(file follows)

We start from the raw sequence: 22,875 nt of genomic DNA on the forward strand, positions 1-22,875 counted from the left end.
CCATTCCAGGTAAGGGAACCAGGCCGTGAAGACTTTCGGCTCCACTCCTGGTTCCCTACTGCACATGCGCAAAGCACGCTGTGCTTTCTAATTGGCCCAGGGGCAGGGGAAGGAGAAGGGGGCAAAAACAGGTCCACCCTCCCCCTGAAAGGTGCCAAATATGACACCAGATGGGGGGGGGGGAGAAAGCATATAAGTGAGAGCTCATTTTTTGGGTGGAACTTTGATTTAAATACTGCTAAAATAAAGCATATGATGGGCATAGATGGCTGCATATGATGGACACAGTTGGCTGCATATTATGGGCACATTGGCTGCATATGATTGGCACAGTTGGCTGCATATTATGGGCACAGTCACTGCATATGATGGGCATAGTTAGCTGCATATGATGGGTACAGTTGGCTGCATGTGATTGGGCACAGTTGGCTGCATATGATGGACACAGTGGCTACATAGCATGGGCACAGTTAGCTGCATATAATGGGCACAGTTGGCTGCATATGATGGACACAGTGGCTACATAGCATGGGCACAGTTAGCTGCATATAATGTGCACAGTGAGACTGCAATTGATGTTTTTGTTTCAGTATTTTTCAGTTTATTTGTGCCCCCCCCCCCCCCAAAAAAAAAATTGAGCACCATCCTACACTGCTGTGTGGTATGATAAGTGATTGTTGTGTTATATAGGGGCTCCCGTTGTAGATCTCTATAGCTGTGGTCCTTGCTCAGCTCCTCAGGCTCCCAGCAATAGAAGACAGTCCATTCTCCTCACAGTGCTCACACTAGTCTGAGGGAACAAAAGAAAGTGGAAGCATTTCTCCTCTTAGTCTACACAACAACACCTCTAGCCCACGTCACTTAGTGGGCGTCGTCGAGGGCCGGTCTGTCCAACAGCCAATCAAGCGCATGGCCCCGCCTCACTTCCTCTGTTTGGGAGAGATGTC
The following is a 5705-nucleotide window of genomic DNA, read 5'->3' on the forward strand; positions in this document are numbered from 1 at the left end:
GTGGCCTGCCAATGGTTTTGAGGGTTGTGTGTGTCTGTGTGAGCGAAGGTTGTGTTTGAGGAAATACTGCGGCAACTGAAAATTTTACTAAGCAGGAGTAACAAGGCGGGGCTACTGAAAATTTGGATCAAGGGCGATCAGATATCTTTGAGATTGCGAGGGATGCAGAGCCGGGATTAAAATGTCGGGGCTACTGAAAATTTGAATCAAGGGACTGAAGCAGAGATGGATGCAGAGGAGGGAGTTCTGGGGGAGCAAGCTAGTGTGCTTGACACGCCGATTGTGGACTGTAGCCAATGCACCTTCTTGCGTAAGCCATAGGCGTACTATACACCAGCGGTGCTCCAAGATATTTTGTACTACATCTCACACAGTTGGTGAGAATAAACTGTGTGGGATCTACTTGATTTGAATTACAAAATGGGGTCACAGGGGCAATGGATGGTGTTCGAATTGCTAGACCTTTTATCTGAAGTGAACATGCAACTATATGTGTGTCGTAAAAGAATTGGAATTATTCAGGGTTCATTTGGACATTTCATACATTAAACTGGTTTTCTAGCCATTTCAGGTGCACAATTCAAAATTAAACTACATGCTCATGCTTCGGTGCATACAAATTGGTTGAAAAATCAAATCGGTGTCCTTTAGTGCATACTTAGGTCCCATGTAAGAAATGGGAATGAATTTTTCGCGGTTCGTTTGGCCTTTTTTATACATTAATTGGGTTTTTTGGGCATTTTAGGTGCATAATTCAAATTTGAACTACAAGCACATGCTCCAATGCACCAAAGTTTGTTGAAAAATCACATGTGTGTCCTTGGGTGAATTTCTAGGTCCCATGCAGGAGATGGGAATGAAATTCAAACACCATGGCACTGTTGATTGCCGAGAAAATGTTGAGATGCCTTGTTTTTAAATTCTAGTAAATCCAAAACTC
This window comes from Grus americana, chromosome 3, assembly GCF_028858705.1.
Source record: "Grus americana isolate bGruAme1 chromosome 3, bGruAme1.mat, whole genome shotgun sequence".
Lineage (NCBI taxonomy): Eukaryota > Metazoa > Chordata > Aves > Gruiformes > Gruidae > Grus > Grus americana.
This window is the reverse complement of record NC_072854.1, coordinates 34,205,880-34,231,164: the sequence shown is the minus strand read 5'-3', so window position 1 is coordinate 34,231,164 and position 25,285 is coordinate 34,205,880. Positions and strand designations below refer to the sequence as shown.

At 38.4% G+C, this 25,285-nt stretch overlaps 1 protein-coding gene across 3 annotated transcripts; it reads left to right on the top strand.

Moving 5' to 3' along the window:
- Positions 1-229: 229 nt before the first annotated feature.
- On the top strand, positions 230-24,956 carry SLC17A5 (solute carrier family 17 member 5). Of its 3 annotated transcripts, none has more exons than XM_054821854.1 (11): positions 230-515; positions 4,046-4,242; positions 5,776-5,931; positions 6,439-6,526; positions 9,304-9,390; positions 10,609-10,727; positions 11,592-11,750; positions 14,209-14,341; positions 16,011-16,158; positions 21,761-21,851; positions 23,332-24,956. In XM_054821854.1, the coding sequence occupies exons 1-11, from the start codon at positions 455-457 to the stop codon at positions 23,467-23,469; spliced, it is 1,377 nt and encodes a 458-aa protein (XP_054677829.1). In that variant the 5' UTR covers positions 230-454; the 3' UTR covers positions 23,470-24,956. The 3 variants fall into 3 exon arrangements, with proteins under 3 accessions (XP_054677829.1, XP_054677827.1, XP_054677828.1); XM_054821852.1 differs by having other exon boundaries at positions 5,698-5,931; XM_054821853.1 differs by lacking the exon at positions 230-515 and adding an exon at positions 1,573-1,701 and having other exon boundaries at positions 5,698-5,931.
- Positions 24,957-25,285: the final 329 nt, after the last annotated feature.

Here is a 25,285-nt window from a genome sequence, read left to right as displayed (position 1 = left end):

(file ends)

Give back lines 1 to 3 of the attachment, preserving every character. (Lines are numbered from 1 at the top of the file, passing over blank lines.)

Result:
We start from the raw sequence: 22,875 nt of genomic DNA on the forward strand, positions 1-22,875 counted from the left end.
CCATTCCAGGTAAGGGAACCAGGCCGTGAAGACTTTCGGCTCCACTCCTGGTTCCCTACTGCACATGCGCAAAGCACGCTGTGCTTTCTAATTGGCCCAGGGGCAGGGGAAGGAGAAGGGGGCAAAAACAGGTCCACCCTCCCCCTGAAAGGTGCCAAATATGACACCAGATGGGGGGGGGGGAGAAAGCATATAAGTGAGAGCTCATTTTTTGGGTGGAACTTTGATTTAAATACTGCTAAAATAAAGCATATGATGGGCATAGATGGCTGCATATGATGGACACAGTTGGCTGCATATTATGGGCACATTGGCTGCATATGATTGGCACAGTTGGCTGCATATTATGGGCACAGTCACTGCATATGATGGGCATAGTTAGCTGCATATGATGGGTACAGTTGGCTGCATGTGATTGGGCACAGTTGGCTGCATATGATGGACACAGTGGCTACATAGCATGGGCACAGTTAGCTGCATATAATGGGCACAGTTGGCTGCATATGATGGACACAGTGGCTACATAGCATGGGCACAGTTAGCTGCATATAATGTGCACAGTGAGACTGCAATTGATGTTTTTGTTTCAGTATTTTTCAGTTTATTTGTGCCCCCCCCCCCCCCAAAAAAAAAATTGAGCACCATCCTACACTGCTGTGTGGTATGATAAGTGATTGTTGTGTTATATAGGGGCTCCCGTTGTAGATCTCTATAGCTGTGGTCCTTGCTCAGCTCCTCAGGCTCCCAGCAATAGAAGACAGTCCATTCTCCTCACAGTGCTCACACTAGTCTGAGGGAACAAAAGAAAGTGGAAGCATTTCTCCTCTTAGTCTACACAACAACACCTCTAGCCCACGTCACTTAGTGGGCGTCGTCGAGGGCCGGTCTGTCCAACAGCCAATCAAGCGCATGGCCCCGCCTCACTTCCTCTGTTTGGGAGAGATGTC
The following is a 5705-nucleotide window of genomic DNA, read 5'->3' on the forward strand; positions in this document are numbered from 1 at the left end: